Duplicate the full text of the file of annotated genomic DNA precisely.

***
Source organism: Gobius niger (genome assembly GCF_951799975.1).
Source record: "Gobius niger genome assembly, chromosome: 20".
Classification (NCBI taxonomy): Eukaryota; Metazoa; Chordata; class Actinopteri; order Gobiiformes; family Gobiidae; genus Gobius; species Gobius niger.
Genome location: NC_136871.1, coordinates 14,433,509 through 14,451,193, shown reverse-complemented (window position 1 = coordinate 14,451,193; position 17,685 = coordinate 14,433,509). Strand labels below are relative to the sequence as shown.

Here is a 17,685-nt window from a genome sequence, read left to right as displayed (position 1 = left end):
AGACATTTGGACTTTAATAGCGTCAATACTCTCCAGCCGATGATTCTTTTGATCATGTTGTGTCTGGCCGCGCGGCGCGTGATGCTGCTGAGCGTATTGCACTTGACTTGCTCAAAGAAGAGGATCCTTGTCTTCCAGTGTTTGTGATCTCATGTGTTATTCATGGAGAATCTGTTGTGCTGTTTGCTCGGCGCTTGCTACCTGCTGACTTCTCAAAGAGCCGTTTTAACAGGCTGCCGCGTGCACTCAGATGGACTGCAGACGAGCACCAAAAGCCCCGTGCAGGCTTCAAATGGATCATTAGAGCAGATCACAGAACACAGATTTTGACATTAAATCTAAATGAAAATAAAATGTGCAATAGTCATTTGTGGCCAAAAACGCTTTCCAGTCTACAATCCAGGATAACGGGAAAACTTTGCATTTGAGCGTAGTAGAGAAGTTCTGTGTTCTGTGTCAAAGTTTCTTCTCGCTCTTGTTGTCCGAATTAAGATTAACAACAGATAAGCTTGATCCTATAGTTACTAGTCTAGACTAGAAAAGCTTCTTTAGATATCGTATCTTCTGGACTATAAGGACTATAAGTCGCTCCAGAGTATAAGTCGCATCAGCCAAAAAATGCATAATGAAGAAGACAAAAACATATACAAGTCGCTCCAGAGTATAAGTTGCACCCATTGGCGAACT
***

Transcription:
Source organism: Gobius niger (genome assembly GCF_951799975.1).
Source record: "Gobius niger genome assembly, chromosome: 20".
Classification (NCBI taxonomy): Eukaryota; Metazoa; Chordata; class Actinopteri; order Gobiiformes; family Gobiidae; genus Gobius; species Gobius niger.
Genome location: NC_136871.1, coordinates 14,433,509 through 14,451,193, shown reverse-complemented (window position 1 = coordinate 14,451,193; position 17,685 = coordinate 14,433,509). Strand labels below are relative to the sequence as shown.

Here is a 17,685-nt window from a genome sequence, read left to right as displayed (position 1 = left end):
AGACATTTGGACTTTAATAGCGTCAATACTCTCCAGCCGATGATTCTTTTGATCATGTTGTGTCTGGCCGCGCGGCGCGTGATGCTGCTGAGCGTATTGCACTTGACTTGCTCAAAGAAGAGGATCCTTGTCTTCCAGTGTTTGTGATCTCATGTGTTATTCATGGAGAATCTGTTGTGCTGTTTGCTCGGCGCTTGCTACCTGCTGACTTCTCAAAGAGCCGTTTTAACAGGCTGCCGCGTGCACTCAGATGGACTGCAGACGAGCACCAAAAGCCCCGTGCAGGCTTCAAATGGATCATTAGAGCAGATCACAGAACACAGATTTTGACATTAAATCTAAATGAAAATAAAATGTGCAATAGTCATTTGTGGCCAAAAACGCTTTCCAGTCTACAATCCAGGATAACGGGAAAACTTTGCATTTGAGCGTAGTAGAGAAGTTCTGTGTTCTGTGTCAAAGTTTCTTCTCGCTCTTGTTGTCCGAATTAAGATTAACAACAGATAAGCTTGATCCTATAGTTACTAGTCTAGACTAGAAAAGCTTCTTTAGATATCGTATCTTCTGGACTATAAGGACTATAAGTCGCTCCAGAGTATAAGTCGCATCAGCCAAAAAATGCATAATGAAGAAGACAAAAACATATACAAGTCGCTCCAGAGTATAAGTTGCACCCATTGGCGAACT